More optimistic – for the moment – is Mary Beard (65, Great Britain). The professor specialized in classical studies maintains an accelerated pace of tweets through those who share his work and information on discoveries that until a few years ago he only found in conferences. “It’s a great way to connect with readers, to know what interests them,” argues the author of Women and power (Review) with almost half a million followers, “even to share with them the creation process and feel great closeness.”

The comfort of Instagram

To find that sense of tranquility and closeness that Beard describes, Abad Faciolince went to Instagram, “a much quieter, friendlier, family network.” That is, the place where he shares more intimate and personal images. Something similar happens with the account of Chimamanda Ngozi Adichie (Nigeria, 42 years old). His followers (almost half a million) identify the preferences of the writer of Americanah (Random House) because of the brightly colored clothes, they recognize their parents and are up to date with the last conference they have given at some corner of the planet.

Luna Miguel came to Instagram in 2012, when he was 21 years old. Now it has almost 28,000 followers. Then he had already published four books and used the social network to share photos of his cats, parties with friends and the books he liked. Over time – “When I realized that people trusted my reading criteria,” he says – the profile evolved to also become “a reading diary.” But not only from his books. “People are nervous about the self-pomp,” says the author of The colloquium of the bitches (Captain Swing), “Social networks should serve to generate more content, either around that same text, but with different codes.”

See this post on Instagram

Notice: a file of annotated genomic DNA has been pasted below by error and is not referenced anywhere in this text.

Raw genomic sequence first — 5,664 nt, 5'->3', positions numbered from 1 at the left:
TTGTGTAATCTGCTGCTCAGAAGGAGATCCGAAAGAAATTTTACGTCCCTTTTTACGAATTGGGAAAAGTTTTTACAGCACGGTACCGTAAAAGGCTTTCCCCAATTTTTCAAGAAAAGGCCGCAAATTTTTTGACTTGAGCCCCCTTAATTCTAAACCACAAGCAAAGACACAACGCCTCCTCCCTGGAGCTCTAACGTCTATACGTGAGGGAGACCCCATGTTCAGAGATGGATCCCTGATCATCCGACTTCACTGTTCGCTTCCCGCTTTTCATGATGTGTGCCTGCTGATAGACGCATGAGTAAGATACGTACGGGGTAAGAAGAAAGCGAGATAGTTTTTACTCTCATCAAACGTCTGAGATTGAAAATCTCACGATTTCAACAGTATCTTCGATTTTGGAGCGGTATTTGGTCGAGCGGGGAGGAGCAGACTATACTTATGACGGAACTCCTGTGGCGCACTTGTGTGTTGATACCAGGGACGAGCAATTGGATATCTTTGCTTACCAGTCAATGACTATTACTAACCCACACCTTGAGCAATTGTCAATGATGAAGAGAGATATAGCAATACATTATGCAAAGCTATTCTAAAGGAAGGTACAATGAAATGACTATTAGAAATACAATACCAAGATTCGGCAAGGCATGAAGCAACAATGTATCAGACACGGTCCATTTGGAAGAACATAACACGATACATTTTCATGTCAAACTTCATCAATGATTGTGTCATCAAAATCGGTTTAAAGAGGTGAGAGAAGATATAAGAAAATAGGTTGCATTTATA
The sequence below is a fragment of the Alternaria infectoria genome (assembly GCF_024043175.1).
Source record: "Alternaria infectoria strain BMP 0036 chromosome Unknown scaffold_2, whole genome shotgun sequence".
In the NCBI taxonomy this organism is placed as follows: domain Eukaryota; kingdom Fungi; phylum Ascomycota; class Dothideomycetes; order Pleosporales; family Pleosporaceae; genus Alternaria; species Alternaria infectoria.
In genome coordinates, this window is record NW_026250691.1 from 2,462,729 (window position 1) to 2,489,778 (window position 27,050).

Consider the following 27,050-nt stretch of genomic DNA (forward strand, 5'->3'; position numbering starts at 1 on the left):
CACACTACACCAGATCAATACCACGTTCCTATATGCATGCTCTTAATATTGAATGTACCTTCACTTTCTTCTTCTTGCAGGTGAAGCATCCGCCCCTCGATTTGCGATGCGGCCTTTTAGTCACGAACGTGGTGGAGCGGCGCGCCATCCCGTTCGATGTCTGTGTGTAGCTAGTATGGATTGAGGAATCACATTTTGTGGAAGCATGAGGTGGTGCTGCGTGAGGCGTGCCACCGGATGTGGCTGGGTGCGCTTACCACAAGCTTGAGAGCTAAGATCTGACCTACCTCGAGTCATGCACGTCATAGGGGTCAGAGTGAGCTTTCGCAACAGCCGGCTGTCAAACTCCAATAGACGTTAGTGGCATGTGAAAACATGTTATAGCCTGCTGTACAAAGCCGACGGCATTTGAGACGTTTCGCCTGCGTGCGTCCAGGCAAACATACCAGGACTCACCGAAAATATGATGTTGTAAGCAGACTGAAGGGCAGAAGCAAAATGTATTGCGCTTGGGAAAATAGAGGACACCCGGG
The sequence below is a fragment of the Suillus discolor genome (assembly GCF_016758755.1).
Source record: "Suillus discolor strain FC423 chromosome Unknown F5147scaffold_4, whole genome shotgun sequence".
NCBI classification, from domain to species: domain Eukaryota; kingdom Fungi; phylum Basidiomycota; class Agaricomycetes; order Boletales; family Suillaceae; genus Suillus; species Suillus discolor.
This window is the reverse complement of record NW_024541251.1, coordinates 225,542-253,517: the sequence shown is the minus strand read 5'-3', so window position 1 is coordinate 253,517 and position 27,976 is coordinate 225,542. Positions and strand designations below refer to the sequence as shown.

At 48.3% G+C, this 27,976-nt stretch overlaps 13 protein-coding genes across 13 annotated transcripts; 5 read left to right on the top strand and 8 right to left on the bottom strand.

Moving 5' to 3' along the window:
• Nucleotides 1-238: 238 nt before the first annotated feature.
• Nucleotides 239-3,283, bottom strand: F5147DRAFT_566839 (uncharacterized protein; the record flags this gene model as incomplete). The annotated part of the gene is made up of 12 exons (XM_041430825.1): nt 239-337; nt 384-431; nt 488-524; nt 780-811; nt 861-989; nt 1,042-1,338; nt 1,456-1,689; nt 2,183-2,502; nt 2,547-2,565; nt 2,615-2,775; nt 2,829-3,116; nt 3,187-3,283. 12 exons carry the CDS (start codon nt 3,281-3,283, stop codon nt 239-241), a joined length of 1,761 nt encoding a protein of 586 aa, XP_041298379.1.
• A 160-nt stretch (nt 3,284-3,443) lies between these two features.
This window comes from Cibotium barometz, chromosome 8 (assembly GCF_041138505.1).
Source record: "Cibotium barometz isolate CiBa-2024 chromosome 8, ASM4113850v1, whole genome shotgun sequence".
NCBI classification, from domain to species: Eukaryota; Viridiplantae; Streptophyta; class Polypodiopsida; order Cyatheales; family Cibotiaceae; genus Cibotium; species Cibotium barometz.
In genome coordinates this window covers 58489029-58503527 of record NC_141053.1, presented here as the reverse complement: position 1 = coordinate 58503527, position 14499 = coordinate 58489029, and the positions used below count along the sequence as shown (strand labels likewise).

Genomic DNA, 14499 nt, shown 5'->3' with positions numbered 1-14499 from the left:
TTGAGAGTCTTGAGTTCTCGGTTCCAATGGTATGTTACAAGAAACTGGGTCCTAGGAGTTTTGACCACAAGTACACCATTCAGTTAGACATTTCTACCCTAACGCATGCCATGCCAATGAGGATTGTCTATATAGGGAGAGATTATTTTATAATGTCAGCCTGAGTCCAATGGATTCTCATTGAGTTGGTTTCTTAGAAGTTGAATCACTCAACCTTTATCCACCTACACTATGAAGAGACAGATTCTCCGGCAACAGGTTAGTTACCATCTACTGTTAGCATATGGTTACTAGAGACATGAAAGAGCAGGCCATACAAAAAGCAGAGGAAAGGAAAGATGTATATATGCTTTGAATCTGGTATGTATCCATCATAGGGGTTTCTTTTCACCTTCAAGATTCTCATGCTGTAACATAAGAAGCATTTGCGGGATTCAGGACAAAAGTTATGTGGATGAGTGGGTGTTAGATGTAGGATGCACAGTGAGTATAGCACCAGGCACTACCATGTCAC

“Oh, it is beautiful to love and be free at the same time” (Henry Miller). I constantly think of a phrase from Proust that XXXXX uploaded the other day to Twitter: “The idea of ​​hurting his feelings hurt my own, through which life no longer appeared to me as something whose purpose was truth, but tenderness ” The real question that I must ask myself, then, is how to take care of what I have so that it lasts, so that it grows. XXXXX said that my metaphor of the solar system and emotional relationships could be a problem. That he lacked a variable to “prevent the planets from growing and their orbits colliding.” I want to believe that a planet is always the same size and that what grows, in any case, is its inner life, the evolution of its liquids and its gases, the formation of its geographies, the appearance of strange species, the creation of new satellites or colored rings around it. I would like the XXXXX planet to be full of deer. I would also like to think that the planet of XXXXX in the XXXXX system may have more life very soon. I believe that a passion that is not lived in secret is a passion capable of generating life, a passion full of oxygen, strong, natural, lasting. A passion that is not lived in secret is a passion that is not suffered in silence, but can be verbalized, shared, diluted in the bla bla bla of conversations with friends. A passion that is not lived in secret maintains an irreducible flame. Finally, a passion that is not lived in secret exchanges the word “tension”, for the word “love”, or perhaps “enthusiasm”, or who knows if “permanence”. I look at XXXXX naked, asleep for hours on this bed in which I ran very hard last night, and I know what love is, and I know how much I am excited to look at each other, and I know that my love for him is permanent, and that even , at this point in the plural story, what I want is to share it.